Do I have anything to say that’s worth saying? Or what’s this blog about? An introduction.

Posted in Introduction at 12:00 pm by admin

For several years I have written poetry with a few short stories thrown in for good measure. Whether any of it is any good, I leave for the reader to decide. As I mentioned on my About page, I am a nurse, both a licensed practical nurse and a registered nurse. I entered the field of nursing by enrolling in a new experimental nursing program offered by the local community college in 1976. I had no idea how experimental it was, but I’ll get to that soon.

There were two local hospitals in the county that offered training in nursing, one was a one year practical nursing program and the other a three year diploma registered nursing program until 1975 when both hospitals closed their programs. The “county powers that be” determined that the region could not afford this shortage. Already the nursing shortage was being felt. It was left to the local community college to come up with the answer. This was their answer. One hundred students would be admitted into the same program the first year. At the conclusion of the second semester, the “top” fifty-five students would move into the RN track which would pick up in the fall, and the “bottom” forty-five students would continue on for another summer semester in the LPN track. We, the students, were told that the greatest emphasis of this decision, as long as the academic criteria for the RN track were met, was the detail and complexity of the care plans each student turned in on a weekly basis.

Now, the care plans were a preprinted form one-half the width of an 8.5 x 11 inch piece of paper that was mimeographed, yes, I said mimeographed (look that word up if you were born after 1978 or so) and given to the students. After the first week, my care plans were three to five pages typed in length. I spent hours on them and received high praise from my instructors on the quality of my research. Well, lo and behold, on the day the students were assigned a track, I was selected for the LPN track. At that meeting, all the students were informed that the selection decision was made solely on academic achievement. I and four of my fellow students were not told until well into the summer semester that we had qualified for the RN track. Nor were any of the LPN students (by that time there were twenty-five of us left due to overall attrition) told that five students selected for the RN track had dropped out over the summer until after we sat for our final exams the last week of August. By that time, after three straight semesters, I needed a break. I found a job at a local hospital as a practical nurse and worked there for one year on a medical-surgical floor.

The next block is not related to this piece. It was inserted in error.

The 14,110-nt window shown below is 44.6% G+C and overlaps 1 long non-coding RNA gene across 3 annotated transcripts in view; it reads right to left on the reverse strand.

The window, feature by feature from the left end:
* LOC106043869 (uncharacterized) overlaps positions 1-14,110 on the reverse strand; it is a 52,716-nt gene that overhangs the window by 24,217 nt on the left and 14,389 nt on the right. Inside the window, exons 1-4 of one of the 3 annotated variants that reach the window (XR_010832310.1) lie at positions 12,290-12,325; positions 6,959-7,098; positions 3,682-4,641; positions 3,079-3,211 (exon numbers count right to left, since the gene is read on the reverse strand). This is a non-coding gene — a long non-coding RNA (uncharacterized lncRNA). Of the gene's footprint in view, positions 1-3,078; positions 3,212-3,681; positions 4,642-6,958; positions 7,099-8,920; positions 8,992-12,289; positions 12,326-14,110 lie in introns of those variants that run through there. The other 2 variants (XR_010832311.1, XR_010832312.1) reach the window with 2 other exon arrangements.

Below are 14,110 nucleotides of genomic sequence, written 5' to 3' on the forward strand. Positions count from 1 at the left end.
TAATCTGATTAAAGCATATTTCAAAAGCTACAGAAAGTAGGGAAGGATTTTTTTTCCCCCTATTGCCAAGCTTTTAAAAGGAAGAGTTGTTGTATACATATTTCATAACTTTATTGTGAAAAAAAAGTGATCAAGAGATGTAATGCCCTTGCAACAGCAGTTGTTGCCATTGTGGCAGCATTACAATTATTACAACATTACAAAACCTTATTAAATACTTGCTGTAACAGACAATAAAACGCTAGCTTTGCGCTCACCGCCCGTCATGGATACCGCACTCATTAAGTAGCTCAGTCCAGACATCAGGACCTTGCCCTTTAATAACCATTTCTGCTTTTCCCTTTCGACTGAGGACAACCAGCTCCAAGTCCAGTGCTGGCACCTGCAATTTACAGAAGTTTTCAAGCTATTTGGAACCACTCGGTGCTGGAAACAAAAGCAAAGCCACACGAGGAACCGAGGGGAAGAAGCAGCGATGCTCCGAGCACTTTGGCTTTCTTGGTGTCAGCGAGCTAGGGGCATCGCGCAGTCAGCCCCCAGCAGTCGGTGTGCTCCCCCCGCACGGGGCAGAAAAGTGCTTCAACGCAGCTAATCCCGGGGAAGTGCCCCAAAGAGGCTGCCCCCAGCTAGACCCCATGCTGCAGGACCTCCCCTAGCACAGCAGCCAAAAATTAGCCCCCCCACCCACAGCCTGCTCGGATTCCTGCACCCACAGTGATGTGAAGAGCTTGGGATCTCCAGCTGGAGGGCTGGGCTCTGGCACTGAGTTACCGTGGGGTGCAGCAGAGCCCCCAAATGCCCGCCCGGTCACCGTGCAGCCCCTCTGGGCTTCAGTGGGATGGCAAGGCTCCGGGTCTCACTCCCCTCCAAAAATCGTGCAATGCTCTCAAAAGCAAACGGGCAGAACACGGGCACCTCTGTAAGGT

After my first year of employment, I was eligible for 100% tuition reimbursement by my employer for up to three courses a semester, including supplies. Nursing courses average nine to eleven credits. They are intense on both an academic and a clinical level. For the next two years, I worked full-time as an LPN in the evening in the ICU and went to school during the day. I graduated in the spring of 1980 from the RN program and passed my three day state boards a few months later. After five years, I returned to college with the intention of receiving my baccalaureate degree in nursing. After the first semester, I realized I could not conform to the role of student nurse again. My instructors wanted their students, who were already working in the field, to forget all they knew and return to the role of subordinate student. Fortunately, today this is not the case. I interviewed with the dean of the Business program and transferred to the Health Care Administration program. For the next five years, I attended one evening class a semester and graduated cum laude.

I worked in different areas of the nursing profession for the same hospital for twenty-eight years providing direct patient care while also administering a diagnostic department for twenty of those years. During that time, I also held a part-time position at another local hospital in the Emergency Department. Several years ago, I felt I had reached a point where there was nothing more I had to offer. I had fought the good fight in an attempt to provide my patients with the best possible care I could, but there was a force much greater than myself that blocked my attempts at each turn. That force was called business. Health Care in the United States is a business, a big business, and just like every other business, the almighty dollar is the bottom line. There were too many cuts being made in budgets which trickled down to services, staffing, salary, and benefits. It was the old story of doing more with less. There’s a saying:

“We the willing
led by the unknowing
are doing the impossible
for the ungrateful
and we have done so much
for so long with so little
we are now qualified
to do anything with nothing.”

I had reached my limit of doing anything with nothing, and I was in a deficit physically, mentally, and spiritually, so I decided to make a change. I decided to start writing again. After thirty or so years of writing nurses notes, business plans, employee evaluations, and requests for equipment and supplies, I returned to poetry and stories, a love I discovered in high-school. I also work part-time and earn enough money to cover my bills.

We’ll see where all of this leads.